And now we come to the final novel of Paul Leppin, whose novella Daniel Jesus and a few of whose short stories were so vividly sensual in their description of human sexuality and evocative of the hothouse atmosphere of the city he spent his life in, Prague.
Blaugast came into existence with two strikes against it. First, it appears to have been composed late in the author’s career, after he himself was struck with the curse of syphilis (a plague that decimated thousands in turn of the century Europe), and as such has a tendency to display some of the feverish irrationality of a disease tainted brain. He likely wrote it in a consecutive fashion, as the further we get into the proceedings, the more disjointed and insane it appears to become. Associations become tenuous, leaps in logic become pronounced.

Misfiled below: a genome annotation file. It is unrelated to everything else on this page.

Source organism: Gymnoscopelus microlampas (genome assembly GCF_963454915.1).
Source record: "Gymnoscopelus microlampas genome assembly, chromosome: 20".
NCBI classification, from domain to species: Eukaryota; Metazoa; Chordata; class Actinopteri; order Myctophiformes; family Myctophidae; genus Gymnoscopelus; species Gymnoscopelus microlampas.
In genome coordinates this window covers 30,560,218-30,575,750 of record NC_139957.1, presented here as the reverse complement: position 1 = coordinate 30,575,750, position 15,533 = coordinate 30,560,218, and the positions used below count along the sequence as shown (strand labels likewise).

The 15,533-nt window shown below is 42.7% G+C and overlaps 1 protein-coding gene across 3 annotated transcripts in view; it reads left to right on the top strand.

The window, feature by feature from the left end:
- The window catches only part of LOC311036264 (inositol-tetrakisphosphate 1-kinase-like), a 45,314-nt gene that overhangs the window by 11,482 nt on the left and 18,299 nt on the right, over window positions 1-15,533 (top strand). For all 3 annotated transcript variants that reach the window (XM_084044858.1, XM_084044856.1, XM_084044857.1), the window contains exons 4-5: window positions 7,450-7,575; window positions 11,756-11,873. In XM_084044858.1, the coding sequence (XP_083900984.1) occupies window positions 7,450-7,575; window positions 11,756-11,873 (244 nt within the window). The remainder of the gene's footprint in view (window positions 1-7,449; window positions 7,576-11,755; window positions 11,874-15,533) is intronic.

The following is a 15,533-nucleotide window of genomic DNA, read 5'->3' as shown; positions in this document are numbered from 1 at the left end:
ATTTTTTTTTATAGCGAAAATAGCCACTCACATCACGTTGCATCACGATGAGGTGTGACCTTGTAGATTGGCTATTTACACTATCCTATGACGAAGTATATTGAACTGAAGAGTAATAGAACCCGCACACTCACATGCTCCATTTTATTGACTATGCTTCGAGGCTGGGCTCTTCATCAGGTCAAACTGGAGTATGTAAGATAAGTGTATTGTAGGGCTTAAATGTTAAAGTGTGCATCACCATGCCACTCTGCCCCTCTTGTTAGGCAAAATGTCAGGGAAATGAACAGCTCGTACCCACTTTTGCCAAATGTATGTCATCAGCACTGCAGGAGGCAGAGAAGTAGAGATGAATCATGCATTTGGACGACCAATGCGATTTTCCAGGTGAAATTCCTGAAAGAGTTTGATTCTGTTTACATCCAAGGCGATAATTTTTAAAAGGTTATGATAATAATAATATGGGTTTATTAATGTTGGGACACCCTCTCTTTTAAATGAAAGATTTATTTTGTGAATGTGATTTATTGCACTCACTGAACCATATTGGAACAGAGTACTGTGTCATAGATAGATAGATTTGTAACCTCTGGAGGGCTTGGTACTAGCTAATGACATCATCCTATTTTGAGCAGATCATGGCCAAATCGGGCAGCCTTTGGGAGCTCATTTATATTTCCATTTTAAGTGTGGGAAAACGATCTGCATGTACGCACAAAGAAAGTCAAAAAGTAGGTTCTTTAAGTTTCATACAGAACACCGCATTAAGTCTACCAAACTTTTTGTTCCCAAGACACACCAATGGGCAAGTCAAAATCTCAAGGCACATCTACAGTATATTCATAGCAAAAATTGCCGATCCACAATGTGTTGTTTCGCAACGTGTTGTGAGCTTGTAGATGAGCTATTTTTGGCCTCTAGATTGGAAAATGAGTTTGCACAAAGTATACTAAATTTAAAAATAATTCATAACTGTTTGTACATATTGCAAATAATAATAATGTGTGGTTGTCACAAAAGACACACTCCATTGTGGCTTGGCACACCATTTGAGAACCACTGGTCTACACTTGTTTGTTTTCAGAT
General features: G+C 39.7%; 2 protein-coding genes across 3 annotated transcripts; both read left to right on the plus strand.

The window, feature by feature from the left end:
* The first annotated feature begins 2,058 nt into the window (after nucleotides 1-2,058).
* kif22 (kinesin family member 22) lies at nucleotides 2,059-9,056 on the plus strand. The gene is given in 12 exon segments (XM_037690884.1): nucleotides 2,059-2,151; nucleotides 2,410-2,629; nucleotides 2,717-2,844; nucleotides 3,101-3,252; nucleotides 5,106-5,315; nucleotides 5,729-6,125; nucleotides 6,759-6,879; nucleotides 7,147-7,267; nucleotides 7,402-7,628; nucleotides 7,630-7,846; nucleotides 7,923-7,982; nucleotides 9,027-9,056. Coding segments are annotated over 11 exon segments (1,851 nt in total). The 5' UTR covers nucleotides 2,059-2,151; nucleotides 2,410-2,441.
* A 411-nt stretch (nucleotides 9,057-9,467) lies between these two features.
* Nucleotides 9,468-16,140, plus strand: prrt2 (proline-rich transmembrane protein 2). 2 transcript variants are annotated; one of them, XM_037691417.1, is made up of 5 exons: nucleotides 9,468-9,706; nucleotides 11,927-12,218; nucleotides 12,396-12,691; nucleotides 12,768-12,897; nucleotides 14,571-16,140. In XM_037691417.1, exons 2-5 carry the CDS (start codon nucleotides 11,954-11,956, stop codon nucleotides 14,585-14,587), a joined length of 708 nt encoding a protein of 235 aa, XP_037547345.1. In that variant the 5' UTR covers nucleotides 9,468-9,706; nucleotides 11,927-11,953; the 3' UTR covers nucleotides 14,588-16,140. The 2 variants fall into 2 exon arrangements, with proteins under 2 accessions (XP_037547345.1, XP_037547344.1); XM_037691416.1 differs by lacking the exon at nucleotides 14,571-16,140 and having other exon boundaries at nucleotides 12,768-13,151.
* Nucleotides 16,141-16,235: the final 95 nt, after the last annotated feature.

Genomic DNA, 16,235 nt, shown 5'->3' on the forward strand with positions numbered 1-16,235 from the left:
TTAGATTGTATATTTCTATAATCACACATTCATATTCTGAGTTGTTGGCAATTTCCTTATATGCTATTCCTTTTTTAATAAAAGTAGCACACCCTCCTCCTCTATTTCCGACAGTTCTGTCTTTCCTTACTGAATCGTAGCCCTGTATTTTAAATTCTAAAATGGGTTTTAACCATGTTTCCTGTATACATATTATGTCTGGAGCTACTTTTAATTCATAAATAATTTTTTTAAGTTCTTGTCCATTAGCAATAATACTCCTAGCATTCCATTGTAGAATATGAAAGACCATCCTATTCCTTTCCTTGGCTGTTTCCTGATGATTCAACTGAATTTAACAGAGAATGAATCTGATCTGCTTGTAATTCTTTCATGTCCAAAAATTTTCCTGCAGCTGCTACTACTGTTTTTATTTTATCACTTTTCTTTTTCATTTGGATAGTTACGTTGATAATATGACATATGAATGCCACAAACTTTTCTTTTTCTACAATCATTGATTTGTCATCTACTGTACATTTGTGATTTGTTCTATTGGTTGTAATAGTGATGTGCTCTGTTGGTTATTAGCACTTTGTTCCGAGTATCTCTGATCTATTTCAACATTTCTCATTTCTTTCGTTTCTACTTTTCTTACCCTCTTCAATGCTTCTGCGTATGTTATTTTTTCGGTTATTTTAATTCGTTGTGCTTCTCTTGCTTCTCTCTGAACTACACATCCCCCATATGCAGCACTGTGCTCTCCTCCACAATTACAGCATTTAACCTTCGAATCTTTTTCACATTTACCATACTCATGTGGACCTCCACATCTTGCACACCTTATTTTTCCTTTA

Secondly, the timing. The era of fin de siecle Decadence had long since past, and the world, and Europe in particular, thrashed about in the throes of war. By the time the Nazis took power, only to be succeeded by the communist takeover of Czechoslovakia almost immediately after the war, any such literary endeavors were suppressed. In fact, it was not until the 1980s that Leppin’s works were finally published in any broad distribution – he died a sickly and forgotten man over 40 years prior.
But is it, as many have posthumously asserted, Leppin’s greatest work?